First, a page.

Many homeowners take time in spring to give their homes a thorough “spring cleaning”. It is always meant to tackle every nook and cranny of your home. Read more
The earth itself is a sustainable resource for heating and cooling that remains largely untapped by many people. Underneath the shallow ground, the earth maintains a constant temperature of 54 degrees, serving as an almost bottomless heat sink in the summer and a steady source of constant heat during the cold winter months. This is the idea behind geothermal heat pumps—an energy-efficient alternative to household heating and air conditioning that can make do without the usual fixtures of conventional systems, such as an HVAC manual damper, to save you money on your energy bill. Read more
There are several important steps in the process of selecting the right heat pump for your home. You need to determine the best type of heat pump for your home and climate (air source, water source or ground source), decide on your desired efficiency rating, and select the installation method and features of your new heat pump. Finally, you need to size your heat pump properly to make sure that you are heating your home effectively and efficiently.
Correctly sizing your heat pump is very important, and fortunately there is a standard sizing method used nationwide. This method, created by the Air Conditioning Contractors of America, is known as the Manual J method for sizing heat pumps. The Manual J method considers eight variables to help you size your heat pump with confidence.
- The Manual J Method of Sizing
- The Manual J method considers the following factors to determine the right heat pump size:
- The regional climate, and the probable number of heating and cooling days during which the heat pump will be used.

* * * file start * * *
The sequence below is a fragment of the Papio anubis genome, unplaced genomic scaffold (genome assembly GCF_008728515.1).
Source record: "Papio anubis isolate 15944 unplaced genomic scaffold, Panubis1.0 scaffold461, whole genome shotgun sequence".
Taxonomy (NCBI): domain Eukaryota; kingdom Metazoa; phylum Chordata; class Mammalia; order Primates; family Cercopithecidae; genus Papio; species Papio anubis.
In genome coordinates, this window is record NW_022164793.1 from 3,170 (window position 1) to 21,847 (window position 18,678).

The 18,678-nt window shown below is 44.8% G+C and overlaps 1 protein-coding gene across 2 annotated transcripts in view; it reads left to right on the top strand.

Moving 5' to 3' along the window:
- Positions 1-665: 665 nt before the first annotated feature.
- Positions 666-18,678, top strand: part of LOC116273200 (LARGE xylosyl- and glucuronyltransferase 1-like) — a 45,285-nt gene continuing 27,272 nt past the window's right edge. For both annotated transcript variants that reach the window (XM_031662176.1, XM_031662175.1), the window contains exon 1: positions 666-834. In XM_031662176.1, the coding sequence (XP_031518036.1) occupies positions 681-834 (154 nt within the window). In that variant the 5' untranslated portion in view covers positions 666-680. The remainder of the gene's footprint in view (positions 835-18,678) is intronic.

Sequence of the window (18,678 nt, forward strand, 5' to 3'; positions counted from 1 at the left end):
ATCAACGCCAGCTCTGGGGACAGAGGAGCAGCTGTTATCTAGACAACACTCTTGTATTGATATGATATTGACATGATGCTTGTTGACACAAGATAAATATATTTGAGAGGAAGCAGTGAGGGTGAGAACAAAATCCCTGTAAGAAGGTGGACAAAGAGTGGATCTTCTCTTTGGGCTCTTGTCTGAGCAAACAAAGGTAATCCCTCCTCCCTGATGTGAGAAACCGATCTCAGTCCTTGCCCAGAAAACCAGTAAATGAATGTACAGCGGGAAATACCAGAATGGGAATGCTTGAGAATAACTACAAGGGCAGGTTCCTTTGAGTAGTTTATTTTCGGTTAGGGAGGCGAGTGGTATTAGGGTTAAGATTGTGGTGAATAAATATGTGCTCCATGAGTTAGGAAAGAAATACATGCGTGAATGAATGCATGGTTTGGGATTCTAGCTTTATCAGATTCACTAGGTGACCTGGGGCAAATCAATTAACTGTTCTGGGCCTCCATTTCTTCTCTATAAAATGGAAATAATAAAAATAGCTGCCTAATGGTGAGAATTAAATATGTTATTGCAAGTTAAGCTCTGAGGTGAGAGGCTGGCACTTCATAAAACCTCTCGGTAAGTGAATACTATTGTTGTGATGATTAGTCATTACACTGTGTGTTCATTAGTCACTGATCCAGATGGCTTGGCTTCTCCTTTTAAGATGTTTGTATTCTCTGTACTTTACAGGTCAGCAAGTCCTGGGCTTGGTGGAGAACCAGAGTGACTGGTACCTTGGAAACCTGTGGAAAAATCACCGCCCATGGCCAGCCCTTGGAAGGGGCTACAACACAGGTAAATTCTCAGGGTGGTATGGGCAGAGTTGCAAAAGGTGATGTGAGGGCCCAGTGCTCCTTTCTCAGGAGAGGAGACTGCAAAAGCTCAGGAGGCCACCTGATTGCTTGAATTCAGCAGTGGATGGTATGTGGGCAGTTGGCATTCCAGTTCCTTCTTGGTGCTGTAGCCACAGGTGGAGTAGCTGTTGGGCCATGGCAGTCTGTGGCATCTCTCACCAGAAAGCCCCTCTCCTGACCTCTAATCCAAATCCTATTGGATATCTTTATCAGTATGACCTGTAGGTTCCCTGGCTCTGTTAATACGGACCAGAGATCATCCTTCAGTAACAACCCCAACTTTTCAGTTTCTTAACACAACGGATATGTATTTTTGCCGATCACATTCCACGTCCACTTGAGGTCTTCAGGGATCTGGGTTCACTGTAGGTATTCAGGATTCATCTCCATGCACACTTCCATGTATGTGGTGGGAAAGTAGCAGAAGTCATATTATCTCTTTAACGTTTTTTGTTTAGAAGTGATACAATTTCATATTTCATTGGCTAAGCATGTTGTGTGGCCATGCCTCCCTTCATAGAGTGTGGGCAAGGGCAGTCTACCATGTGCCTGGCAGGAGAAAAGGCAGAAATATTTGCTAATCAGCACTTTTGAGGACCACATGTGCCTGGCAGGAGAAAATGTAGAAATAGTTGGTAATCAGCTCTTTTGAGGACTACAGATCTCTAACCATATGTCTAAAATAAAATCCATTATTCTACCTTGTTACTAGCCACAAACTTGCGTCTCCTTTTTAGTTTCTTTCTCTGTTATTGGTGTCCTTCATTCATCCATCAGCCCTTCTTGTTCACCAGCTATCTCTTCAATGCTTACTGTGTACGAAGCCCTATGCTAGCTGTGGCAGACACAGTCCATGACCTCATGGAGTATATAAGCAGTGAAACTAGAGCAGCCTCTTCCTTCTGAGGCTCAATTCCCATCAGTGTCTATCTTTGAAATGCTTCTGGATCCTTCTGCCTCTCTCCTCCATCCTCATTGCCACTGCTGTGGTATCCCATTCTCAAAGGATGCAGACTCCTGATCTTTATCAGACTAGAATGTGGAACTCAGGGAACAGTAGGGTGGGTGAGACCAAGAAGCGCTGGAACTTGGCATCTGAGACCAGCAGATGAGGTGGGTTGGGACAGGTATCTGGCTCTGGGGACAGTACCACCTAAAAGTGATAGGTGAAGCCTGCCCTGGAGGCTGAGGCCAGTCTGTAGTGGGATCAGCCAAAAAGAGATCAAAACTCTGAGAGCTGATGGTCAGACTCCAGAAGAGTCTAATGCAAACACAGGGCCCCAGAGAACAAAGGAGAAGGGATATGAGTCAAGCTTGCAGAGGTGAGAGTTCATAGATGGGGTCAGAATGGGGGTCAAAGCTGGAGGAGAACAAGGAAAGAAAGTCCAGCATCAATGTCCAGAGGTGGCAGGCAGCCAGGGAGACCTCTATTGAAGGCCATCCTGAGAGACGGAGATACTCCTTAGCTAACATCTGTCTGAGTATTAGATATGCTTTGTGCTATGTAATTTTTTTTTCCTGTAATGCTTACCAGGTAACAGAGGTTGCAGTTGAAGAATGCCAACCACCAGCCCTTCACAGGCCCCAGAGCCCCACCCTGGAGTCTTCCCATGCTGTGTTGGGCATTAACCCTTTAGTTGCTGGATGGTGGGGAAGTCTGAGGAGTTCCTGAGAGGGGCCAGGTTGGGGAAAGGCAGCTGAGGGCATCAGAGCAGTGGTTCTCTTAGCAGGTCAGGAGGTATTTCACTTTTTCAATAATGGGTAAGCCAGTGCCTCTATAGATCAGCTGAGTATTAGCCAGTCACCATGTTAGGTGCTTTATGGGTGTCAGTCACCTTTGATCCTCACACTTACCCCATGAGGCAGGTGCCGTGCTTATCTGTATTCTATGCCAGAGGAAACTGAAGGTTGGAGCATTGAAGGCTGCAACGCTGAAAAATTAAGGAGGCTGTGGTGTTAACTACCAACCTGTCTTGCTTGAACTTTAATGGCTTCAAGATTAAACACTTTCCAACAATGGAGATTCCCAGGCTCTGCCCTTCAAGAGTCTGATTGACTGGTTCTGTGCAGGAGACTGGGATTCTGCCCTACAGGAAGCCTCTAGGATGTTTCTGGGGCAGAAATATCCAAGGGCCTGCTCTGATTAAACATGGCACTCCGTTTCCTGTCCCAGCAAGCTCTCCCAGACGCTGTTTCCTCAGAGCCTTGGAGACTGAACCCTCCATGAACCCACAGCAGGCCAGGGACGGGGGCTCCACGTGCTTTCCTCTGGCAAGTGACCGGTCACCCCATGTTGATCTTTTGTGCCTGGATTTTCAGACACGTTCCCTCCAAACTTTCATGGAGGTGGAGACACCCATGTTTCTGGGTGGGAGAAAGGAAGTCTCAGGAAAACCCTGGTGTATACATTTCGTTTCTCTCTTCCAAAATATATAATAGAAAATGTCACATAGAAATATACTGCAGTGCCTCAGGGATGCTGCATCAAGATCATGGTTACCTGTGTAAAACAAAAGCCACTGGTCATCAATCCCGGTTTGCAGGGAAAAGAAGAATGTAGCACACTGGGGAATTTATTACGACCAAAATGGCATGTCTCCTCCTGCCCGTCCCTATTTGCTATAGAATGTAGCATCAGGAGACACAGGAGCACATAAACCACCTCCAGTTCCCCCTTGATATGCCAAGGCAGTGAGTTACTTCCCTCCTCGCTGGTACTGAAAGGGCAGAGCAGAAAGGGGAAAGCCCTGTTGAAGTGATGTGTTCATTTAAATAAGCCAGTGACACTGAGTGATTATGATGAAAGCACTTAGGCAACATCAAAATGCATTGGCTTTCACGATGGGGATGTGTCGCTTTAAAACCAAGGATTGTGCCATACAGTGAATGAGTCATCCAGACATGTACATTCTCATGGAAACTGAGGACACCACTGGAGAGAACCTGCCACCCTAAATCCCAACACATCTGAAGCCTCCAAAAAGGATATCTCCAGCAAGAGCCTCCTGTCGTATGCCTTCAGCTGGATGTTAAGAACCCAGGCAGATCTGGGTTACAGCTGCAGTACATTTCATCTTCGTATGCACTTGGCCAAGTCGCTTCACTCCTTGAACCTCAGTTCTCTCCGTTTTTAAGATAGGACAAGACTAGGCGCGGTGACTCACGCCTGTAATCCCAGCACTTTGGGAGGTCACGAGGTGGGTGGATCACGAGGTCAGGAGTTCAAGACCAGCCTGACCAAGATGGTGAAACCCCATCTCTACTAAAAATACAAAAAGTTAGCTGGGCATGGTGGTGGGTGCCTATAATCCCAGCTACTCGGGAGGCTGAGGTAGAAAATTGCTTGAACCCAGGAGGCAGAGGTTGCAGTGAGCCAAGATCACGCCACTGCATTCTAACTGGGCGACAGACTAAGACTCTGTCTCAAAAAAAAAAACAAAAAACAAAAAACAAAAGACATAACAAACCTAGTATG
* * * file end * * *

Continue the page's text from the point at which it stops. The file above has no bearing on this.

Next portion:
- The shape and square footage of the home, as well as any other home design features that might affect how long it takes to heat and cool the space.
- The quantity and quality of the home’s insulation.
- The number of people who reside in the home.
- The number of windows in the home, and where they are located.
- The amount of air ventilation that happens in the home.
- Light fixtures or other home appliances that regularly generate heat.
- The temperature preferences of the residents.
The Right Size Saves Money
Getting the right size heat pump really does make a significant difference to the efficacy, reliability and efficiency of your HVAC system. Heat pumps that are too small or too large for a home can have a number of negative consequences, including higher energy costs, drastic temperature differences inside, poor humidity control and frequent on-and-off cycling that strains the system.
Consulting an experienced and reliable contractor is always a smart move before finalizing your heat pump selection. Contractors can make sure that you have correctly assessed each of the Manual J factors to determine your heat pump size. They may also be able to recommend some relatively straightforward changes to your home, such as upgrading or increasing your insulation, to allow you to downsize your heat pump and save money.
Thank you for reading, and follow our blog for more on the world of heating and air conditioning.